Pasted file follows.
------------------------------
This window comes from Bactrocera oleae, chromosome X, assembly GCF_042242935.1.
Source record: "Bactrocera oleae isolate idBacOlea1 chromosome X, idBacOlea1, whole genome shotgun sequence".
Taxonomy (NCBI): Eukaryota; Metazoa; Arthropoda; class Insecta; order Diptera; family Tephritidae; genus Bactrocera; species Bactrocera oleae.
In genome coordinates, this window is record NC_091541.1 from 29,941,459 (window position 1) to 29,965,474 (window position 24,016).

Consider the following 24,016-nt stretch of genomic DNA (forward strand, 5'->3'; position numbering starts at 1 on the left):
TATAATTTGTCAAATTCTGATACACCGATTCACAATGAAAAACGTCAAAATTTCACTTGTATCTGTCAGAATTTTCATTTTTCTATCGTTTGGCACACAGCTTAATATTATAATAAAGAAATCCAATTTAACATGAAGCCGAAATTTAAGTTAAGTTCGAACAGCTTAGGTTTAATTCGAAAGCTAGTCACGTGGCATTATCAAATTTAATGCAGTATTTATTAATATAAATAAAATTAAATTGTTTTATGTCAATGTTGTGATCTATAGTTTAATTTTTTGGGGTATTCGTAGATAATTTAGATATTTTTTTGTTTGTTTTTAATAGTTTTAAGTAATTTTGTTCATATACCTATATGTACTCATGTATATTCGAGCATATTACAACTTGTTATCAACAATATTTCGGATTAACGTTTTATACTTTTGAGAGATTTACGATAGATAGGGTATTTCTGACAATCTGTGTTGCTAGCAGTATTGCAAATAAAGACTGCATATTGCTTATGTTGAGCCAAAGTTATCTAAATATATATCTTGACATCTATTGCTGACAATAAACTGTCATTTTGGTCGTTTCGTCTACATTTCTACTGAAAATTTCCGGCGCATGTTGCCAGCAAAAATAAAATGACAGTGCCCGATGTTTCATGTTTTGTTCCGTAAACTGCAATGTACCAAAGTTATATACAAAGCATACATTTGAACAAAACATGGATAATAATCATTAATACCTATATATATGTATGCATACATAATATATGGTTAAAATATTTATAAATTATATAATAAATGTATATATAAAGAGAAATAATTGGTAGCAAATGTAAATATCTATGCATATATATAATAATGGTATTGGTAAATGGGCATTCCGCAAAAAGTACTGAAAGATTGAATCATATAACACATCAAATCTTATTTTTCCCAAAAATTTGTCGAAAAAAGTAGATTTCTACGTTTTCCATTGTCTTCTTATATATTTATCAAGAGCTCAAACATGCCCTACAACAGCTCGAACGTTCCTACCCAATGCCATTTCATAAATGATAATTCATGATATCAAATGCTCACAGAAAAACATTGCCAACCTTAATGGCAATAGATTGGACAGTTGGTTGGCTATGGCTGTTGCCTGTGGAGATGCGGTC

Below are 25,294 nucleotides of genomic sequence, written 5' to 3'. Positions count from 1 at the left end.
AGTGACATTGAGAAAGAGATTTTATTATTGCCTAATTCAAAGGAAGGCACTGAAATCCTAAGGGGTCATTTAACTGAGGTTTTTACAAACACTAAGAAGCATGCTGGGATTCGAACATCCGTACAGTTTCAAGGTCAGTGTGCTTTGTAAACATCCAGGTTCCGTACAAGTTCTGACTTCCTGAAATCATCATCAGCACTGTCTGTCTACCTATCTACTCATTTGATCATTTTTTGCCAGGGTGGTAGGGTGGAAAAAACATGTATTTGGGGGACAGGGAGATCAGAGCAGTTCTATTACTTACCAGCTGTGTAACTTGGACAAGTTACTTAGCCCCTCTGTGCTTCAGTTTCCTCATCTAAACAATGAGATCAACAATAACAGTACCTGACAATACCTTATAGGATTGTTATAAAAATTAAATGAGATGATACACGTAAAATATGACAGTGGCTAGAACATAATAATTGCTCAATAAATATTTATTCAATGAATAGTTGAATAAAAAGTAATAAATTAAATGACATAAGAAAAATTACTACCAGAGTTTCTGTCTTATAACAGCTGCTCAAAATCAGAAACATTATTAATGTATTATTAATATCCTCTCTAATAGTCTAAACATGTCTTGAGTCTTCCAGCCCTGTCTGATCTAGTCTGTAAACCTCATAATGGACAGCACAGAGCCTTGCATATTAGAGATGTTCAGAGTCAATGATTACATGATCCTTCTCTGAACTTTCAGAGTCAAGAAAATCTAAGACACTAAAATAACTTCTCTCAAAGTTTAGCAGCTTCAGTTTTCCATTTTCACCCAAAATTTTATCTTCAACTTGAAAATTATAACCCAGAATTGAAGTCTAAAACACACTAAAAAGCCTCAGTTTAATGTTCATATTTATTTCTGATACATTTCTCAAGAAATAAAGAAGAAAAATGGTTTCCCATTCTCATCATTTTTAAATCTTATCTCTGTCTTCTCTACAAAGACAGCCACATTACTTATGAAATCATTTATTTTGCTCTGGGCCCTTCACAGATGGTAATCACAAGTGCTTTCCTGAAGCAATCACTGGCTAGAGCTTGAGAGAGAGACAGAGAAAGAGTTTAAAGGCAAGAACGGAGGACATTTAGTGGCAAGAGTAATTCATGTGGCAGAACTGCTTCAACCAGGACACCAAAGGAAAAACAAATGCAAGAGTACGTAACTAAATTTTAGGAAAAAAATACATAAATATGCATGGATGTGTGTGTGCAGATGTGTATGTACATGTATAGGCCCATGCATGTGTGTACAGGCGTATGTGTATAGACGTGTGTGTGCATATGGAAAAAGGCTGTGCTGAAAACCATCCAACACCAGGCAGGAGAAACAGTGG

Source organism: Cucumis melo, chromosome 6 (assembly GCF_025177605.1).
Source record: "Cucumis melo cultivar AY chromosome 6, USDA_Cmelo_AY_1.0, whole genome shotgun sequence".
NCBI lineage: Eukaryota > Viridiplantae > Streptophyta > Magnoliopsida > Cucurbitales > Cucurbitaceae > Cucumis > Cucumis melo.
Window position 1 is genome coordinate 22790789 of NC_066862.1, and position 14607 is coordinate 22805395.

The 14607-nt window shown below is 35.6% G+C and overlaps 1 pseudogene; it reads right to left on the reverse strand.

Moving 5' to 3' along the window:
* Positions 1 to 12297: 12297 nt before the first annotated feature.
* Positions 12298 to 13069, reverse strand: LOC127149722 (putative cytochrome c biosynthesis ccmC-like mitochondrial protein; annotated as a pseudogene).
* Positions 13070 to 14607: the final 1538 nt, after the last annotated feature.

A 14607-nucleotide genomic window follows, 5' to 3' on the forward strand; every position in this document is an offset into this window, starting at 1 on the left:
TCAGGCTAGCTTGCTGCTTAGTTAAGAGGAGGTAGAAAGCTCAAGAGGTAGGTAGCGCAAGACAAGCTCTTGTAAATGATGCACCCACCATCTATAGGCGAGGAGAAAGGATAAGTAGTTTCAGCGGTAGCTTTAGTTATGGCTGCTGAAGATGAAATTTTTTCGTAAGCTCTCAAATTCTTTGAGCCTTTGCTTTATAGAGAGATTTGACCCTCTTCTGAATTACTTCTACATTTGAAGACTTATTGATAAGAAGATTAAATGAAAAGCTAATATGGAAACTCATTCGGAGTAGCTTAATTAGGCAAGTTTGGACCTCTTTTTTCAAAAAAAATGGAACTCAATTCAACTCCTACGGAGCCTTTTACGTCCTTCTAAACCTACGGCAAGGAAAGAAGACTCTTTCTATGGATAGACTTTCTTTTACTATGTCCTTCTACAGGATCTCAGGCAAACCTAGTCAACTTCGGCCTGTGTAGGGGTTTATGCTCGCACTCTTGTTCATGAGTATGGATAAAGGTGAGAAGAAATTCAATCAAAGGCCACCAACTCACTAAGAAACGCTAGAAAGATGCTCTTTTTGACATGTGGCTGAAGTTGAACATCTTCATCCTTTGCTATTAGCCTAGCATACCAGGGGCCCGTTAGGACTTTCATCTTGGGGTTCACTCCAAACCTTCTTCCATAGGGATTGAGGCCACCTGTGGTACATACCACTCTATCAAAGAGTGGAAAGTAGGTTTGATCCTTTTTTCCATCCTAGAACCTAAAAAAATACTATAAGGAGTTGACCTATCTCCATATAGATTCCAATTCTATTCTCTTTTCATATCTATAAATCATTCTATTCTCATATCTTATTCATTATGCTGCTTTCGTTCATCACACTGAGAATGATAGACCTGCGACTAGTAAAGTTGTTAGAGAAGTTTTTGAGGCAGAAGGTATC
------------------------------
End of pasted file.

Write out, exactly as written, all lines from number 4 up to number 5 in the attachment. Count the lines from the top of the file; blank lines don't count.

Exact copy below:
In genome coordinates, this window is record NC_091541.1 from 29,941,459 (window position 1) to 29,965,474 (window position 24,016).

Consider the following 24,016-nt stretch of genomic DNA (forward strand, 5'->3'; position numbering starts at 1 on the left):